Prediabetes and Type 2 Diabetes are Independent Risk Factors for Computed Tomography-Estimated Nonalcoholic Fatty Pancreas Disease

Keywords: NonAlcoholic Fatty Pancreas Disease, Prediabetes, Type 2 Diabetes

Abstract

OBJECTIVES: Nonalcoholic fatty pancreas disease (NAFPD) is characterized by excessive fat deposition in the pancreas in the absence of alcohol consumption. In this study, we aimed to detect a possible relationship between adipose tissue accumulation, prediabetes and diabetes. METHODS: This cross-sectional and retrospective study included 110 patients. Three groups were classified as controls, patients with prediabetes and patients with type 2 diabetes. The abdominal computed tomography (CT) attenuation measurement results of the pancreas were evaluated independently by two experienced radiologists. CT measurements and biochemical parameters were compared between study groups. The relationship between continuous variables was assessed by using one-way ANOVA. To determine the changes in the dependent variable for the effects on study groups, the independent variable was adjusted using ANCOVA. A p-value less than 0.05 was considered statistically significant. RESULTS: The presence of prediabetes and type 2 diabetes was correlated with a decrease in the mean Hounsfield Unit (HU) value of the pancreas (p=0.002). Age was determined to be an independent risk factor and was correlated with NAFPD (p=0.0001). When compared to the controls (p=0.041), 71% of patients with prediabetes and 67% of patients with type 2 diabetes were observed to have an increased incidence of NAFPD. Decreased serum amylase was found to be correlated with the mean HU value of the pancreas (p=0.043). CONCLUSION: NAFPD was independently correlated with both prediabetes and type 2 diabetes adjusted for age (p=0.0001) in this study. Additionally, age was determined to be an independent risk factor and was correlated with NAFPD.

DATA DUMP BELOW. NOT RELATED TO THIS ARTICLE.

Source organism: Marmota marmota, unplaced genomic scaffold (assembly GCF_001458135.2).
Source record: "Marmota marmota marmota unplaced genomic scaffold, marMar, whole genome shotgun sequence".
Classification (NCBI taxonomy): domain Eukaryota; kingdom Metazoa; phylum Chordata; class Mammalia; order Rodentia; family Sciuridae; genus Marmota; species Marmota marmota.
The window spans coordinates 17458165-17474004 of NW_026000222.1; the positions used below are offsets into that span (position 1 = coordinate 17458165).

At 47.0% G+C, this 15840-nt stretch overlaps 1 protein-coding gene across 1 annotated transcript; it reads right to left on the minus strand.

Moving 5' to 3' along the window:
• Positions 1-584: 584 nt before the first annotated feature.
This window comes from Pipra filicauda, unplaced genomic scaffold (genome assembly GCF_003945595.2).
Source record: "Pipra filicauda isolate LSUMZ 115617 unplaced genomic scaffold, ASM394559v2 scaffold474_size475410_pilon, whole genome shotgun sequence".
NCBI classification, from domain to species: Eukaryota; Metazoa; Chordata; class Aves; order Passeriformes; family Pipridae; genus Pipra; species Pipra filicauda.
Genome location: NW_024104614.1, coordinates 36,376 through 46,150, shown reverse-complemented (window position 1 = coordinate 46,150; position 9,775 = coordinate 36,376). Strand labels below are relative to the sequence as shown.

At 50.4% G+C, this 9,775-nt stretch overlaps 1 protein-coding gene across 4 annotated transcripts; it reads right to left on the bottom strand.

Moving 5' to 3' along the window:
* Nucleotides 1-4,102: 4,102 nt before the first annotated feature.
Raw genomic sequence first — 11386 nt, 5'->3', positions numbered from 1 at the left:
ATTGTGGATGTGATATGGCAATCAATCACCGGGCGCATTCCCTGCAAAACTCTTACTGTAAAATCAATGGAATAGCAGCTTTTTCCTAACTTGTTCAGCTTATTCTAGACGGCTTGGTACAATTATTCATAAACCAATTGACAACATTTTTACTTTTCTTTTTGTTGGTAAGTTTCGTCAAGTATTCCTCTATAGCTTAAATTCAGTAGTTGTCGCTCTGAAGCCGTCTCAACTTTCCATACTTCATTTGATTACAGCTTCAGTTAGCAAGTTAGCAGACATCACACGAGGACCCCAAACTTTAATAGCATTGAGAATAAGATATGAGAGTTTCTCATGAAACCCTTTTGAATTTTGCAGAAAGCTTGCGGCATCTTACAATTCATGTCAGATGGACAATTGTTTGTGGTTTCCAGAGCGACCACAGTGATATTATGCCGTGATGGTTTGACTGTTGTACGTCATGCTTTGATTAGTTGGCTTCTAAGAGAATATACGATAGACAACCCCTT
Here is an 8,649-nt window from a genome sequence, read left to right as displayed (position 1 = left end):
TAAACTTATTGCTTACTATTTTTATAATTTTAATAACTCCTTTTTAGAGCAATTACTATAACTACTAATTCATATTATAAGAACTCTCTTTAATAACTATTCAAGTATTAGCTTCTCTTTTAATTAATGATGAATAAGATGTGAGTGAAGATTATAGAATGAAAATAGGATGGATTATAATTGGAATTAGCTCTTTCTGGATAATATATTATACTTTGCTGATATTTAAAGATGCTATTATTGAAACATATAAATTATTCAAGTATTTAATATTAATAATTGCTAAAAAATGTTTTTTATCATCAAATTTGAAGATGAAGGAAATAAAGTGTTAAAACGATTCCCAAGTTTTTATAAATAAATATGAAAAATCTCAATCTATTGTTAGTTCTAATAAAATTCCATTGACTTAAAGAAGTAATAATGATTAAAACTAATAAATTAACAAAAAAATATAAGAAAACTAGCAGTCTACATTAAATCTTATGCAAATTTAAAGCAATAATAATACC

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Published
2019-10-31
How to Cite
Ahbab, S., Unsal, A., Ataoğlu, H., Can, T., Kayaş, D., & Savaş, Y. (2019). Prediabetes and Type 2 Diabetes are Independent Risk Factors for Computed Tomography-Estimated Nonalcoholic Fatty Pancreas Disease. Clinics, 74, e1337. https://doi.org/10.6061/clinics/2019/e1337
Section
Original Articles

INTRODUCTION

Obesity and diabetes are major health problems that lead to infiltration of visceral adipose tissue in addition to atherosclerotic cardiovascular diseases (1). Visceral fat deposition develops in organs such as the liver, pancreas and skeletal muscle as a result of ectopic adiposity (2). Nonalcoholic fatty pancreas disease (NAFPD) is closely associated with nonalcoholic fatty liver disease (NAFLD), diabetes, obesity and metabolic syndrome (3). NAFPD is excessive lipid deposition in the pancreas without alcohol consumption (4). Both low-grade inflammation and insulin resistance play an important role in the development of NAFPD. Sustained lipid accumulation in adipocytes causes elevated secretion of fat-derived proinflammatory molecules such as interleukin-6, tumor necrosis factor-α, and monocyte chemotactic protein-1 within pancreatic islets (5). Fatty infiltration related to inflammation can cause β-cell apoptosis, endocrine dysfunction and fibrosis of the pancreas. However, diabetes is known to have an important role in the progression of NAFPD (6-8), and there is limited data on the relationship between NAFPD and prediabetes, which is a metabolic parameter associated with insulin resistance. Prediabetes may promote NAFPD and pancreatic dysfunction. The aim of this study was to determine the relationships between NAFPD and both prediabetes and type 2 diabetes.

METHODS

Study participants